The challenge, which was launched by the Greater Manchester night time economy advisor earlier this month, argues that there is a lack of evidence to justify the delayed reopening of the sector.
It comes off the back of a previous action by Lord, which forced the Government to drop its ‘substantial meal' rule.
The Government had until yesterday (17 March) to respond the latest challenge, which is also backed by hospitality entrepreneur Hugh Osmond.
In an update last night (17 March), Lord announced that the Government had failed to provide evidence for why indoor hospitality cannot open at the same time as non-essential retail, and that he would now be taking the case to the High Court for a judicial review.
The Government's current roadmap out of lockdown provides an indicative date for non-essential retail to reopen on 12 April.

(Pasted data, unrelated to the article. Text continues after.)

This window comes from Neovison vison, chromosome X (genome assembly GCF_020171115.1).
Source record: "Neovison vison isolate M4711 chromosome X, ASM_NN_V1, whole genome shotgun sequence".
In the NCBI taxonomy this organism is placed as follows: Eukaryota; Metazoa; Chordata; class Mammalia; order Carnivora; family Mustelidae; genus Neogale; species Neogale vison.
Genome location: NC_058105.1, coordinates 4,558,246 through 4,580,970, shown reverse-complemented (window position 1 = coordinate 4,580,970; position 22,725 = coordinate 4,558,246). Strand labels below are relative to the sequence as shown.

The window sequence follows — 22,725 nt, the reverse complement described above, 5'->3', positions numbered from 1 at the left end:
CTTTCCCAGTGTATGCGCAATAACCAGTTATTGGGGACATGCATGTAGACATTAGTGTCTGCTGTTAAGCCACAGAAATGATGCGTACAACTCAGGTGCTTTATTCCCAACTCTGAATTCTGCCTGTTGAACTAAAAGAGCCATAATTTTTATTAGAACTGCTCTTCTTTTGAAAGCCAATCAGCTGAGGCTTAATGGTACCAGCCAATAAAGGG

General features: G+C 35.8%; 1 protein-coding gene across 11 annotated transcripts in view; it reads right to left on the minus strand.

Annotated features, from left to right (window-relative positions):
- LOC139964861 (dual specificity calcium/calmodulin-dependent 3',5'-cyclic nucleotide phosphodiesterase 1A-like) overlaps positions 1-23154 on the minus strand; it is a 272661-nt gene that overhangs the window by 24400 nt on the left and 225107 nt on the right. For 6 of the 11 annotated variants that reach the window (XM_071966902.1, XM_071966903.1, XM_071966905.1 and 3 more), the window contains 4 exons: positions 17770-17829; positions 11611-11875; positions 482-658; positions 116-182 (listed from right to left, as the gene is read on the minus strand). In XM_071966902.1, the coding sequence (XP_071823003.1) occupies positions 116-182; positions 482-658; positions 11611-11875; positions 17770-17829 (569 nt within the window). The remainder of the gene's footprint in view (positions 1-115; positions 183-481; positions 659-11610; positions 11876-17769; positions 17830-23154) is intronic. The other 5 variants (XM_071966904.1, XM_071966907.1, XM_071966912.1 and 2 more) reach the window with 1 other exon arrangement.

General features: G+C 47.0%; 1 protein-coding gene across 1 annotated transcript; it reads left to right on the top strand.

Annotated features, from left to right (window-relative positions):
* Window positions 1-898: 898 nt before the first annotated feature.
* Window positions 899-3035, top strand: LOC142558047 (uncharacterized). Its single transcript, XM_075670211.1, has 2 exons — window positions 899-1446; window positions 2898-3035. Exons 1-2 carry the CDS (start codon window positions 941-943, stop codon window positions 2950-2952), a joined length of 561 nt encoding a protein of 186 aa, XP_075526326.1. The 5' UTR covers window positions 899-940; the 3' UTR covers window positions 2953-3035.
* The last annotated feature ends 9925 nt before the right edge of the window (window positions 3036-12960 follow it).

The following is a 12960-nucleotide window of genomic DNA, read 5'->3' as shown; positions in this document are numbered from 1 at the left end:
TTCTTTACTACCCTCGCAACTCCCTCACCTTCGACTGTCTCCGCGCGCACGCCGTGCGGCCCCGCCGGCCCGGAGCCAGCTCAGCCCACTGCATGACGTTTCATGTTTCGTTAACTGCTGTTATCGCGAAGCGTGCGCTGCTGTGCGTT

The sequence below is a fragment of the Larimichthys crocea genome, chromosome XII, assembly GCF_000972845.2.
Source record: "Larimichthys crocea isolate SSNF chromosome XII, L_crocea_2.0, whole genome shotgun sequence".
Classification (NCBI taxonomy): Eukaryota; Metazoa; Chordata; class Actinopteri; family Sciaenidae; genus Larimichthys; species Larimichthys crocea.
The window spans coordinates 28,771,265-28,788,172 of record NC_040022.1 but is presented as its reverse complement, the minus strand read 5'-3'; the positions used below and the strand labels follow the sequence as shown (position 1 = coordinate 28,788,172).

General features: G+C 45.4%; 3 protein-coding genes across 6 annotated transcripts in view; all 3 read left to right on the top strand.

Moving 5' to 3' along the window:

Outdoor hospitality settings will be able to reopen on the same day, however, under the plans indoor hospitality will not be able to unlock until 17 May 'at the earliest'.
Lord said: "While we're pleased beer gardens will be reopening from 12 April, many venues don't have the space or financial capabilities to have an outdoor area, and as we know very well in Manchester, the weather is not always kind.
"Operators have spent hundreds of thousands of pounds creating indoor Covid secure environments, as advised by Ministers themselves, and we firmly believe these regulated, ventilated venues have much safer measures and greater social distancing in place than retail stores.
"This is not a hospitality versus retail argument, but Government decisions must operate on a level playing field and be supported by evidence. We currently see no clear justification for the delay."
According to Lord's team, research has predicted the decision to delay the reopening of indoor hospitality will cost the sector £7bn over the five weeks.